Traditionally, morselized allograft was widely utilized to manage bone loss and uncontained defects required the use of mesh for containment of graft (Figure 1) (6). The purpose of using morselized allograft was to restore host bone stock, which was particularly beneficial in younger patients where there is potential for future reconstructive surgeries (2,6). Impaction bone graft is cost-effective and obviates the need for excessive bone resection and the use of large metal augments, bulk structural allografts, or custom prostheses (2). Disadvantages include the time-consuming and technically demanding nature of this reconstruction, particularly when wire mesh is required (19). The use of bone graft also carries the risks of nonunion, malunion, graft resorption, graft collapse, and a minimal risk of disease transmission (12). Some authors consider the graft size should be 5–10 mm because chips less than 5 mm can be reabsorbed by the inflammatory process, while chips bigger than 10 mm have a slow integration (20,21).
Structural allografts can be used to replace deficient segments of the femur and tibia, and can be used to address central or peripheral defects without the need for additional wire mesh (22). It can be effective used in AORI type 2 and 3 defects that are too large to be managed with prosthetic augments (12). Generally, this technique is used in the treatment of segmental defects <15 mm for the femur and >20–45 mm for the tibia. The femoral head, distal femoral segments, and proximal tibial segments are the most commonly used allografts (2,23). For the management of large bone defects, bulk or structural allografts in combination with long-stemmed prostheses have been historically used. Advantages of this technique include the ability to create any shape or size of construct, excellent support of the revision implant, the potential for long-term biologic integration of the graft restoring host bone stock, and the potential for ligamentous reattachment (6). However, using bulk allograft has a number of disadvantages, including late graft resorption, graft fracture, graft nonunion with native bone, and the risk of disease transmission (23-26). A recent systematic review of 551 structural allografts in revision TKA with an average follow-up of 5.9 years reported a 6.5% rate of graft failure, a 3.4% rate of aseptic component loosening, and a 5.5% rate of deep infection (10,22). The increased failure rate with structural allografts leads to the development of other substitutes.
Augments are most frequently used for uncontained unicondylar or bicondylar defects of moderate size (12). In most revision systems, there are a variety of shapes and sizes of both tibial and femoral augments that can be used to facilitate joint line restoration, balancing, and placement of the component in the correct rotation. Tibial augments are block- or wedge-shaped and femoral augments are typically block-shaped and of variable thicknesses, ranging from approximately 5 to 20 mm (6). Disadvantages of prosthetic augments are that they are expensive, limited in size and shape options, do not restore bone stock, and usually require additional bone removal to match the pattern of the augment (6,27). In early designs of prosthetic augments, they showed frequent radiolucent lines which theoretically increased the risk of fretting and corrosion, although they showed satisfactory mid-term follow-up (28-30). In addition, the use of these augments resulted in stress shielding and increased potential bone loss because of the difference in the elasticity between metal and bone (31). Therefore, current designs strive to maintain a high volumetric porosity for bone ingrowth, with a low modulus of elasticity and high frictional characteristics, making this metal conductive to biologic fixation (32).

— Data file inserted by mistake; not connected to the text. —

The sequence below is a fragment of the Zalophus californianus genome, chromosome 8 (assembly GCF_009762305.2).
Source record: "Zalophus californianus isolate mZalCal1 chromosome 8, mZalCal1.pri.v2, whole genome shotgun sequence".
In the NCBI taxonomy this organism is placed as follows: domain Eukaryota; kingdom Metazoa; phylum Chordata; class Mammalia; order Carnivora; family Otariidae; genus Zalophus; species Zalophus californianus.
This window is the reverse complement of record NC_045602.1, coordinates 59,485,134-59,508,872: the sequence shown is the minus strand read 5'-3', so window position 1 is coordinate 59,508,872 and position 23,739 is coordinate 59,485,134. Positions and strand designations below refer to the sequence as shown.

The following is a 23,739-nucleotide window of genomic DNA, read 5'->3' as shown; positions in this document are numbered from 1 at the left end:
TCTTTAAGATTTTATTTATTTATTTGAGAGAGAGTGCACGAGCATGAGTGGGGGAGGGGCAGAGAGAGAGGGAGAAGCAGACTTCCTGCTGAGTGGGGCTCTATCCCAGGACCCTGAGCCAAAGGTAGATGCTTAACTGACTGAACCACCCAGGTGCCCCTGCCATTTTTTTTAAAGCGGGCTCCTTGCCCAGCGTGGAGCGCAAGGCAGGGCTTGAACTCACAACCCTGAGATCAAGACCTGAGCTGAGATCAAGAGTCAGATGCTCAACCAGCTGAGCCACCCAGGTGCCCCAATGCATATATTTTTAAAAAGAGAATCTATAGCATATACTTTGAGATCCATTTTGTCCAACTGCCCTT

Metaphyseal sleeve (titanium sleeve)
Titanium sleeves were designed to fill large contained cavitary and combined cavitary-segmental metaphyseal defects in the femur and tibia (Figure 2). They are shaped in a stepwise manner and coated with titanium beads to provide an interconnected porous surface for bone ingrowth (6,22). This metaphyseal sleeve is bonded to the implant by a morse taper. For the sleeve to be uncemented, sufficient axial and rotational stability must be achieved in the metaphyseal bone at time of implantation (22). Femoral sleeves are especially advantageous when there is significant posterior femoral condyle bone loss, as they can add rotational stability to the implant (2). The tibial sleeve can be impacted onto the tibial tray in as much as 20 degrees of internal or external rotation. After using an opening reamer, the smallest broach is first used and the broaches are sequentially increased until a tight fit is achieved (2). The most common complication from the use of metaphyseal sleeve is fracture when broaching the sleeves or impacting the final stem-sleeve in the tibia or femur (2). Fractures are commonly fixed by cerclage wires to provide adequate fixation (2). There are no offset stems in this system, which limits placement of the sleeve, and the size of the stem that can be used is limited by the maximum diameter of the sleeve. Current tribology of metaphyseal sleeves limit bony ingrowth and require long and uncemented diaphyseal stems that may be undersized because of stem pain (33). However, favorable mid-term outcomes are also being reported using metaphyseal sleeves (5,16).